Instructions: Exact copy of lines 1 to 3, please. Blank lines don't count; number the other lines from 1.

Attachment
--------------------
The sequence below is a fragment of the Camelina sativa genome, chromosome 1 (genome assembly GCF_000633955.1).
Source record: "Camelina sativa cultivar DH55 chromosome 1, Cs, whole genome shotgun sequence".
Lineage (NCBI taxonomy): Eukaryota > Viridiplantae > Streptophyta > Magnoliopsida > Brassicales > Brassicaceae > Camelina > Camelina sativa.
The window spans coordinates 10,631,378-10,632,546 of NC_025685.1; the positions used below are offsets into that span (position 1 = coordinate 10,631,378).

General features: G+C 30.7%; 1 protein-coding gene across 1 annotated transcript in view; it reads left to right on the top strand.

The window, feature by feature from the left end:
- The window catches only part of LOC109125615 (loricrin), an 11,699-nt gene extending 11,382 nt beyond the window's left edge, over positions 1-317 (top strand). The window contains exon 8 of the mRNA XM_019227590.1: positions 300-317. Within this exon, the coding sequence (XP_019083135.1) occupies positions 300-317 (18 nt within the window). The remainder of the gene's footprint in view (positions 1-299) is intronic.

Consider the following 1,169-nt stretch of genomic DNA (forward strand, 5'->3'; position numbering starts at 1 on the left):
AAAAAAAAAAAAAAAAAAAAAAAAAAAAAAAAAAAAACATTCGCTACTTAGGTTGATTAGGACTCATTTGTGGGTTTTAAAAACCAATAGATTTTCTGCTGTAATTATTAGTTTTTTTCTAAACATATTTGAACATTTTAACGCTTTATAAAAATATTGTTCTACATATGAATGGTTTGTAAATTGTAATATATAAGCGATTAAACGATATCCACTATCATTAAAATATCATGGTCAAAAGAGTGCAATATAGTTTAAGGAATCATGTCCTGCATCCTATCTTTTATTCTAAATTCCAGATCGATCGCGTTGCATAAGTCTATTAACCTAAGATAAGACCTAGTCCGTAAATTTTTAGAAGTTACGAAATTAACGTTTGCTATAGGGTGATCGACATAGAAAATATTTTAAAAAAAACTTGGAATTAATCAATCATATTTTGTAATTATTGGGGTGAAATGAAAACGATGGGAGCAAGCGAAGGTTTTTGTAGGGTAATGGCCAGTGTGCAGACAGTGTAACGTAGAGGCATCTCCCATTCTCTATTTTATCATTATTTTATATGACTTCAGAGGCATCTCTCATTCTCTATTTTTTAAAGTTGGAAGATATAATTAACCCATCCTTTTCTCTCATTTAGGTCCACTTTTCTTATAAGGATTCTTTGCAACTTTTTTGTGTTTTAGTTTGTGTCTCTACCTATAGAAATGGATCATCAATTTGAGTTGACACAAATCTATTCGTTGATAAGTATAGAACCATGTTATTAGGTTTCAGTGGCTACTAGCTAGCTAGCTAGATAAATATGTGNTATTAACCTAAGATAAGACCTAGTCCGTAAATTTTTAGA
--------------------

The sequence below is a fragment of the Camelina sativa genome, chromosome 1 (genome assembly GCF_000633955.1).
Source record: "Camelina sativa cultivar DH55 chromosome 1, Cs, whole genome shotgun sequence".
Lineage (NCBI taxonomy): Eukaryota > Viridiplantae > Streptophyta > Magnoliopsida > Brassicales > Brassicaceae > Camelina > Camelina sativa.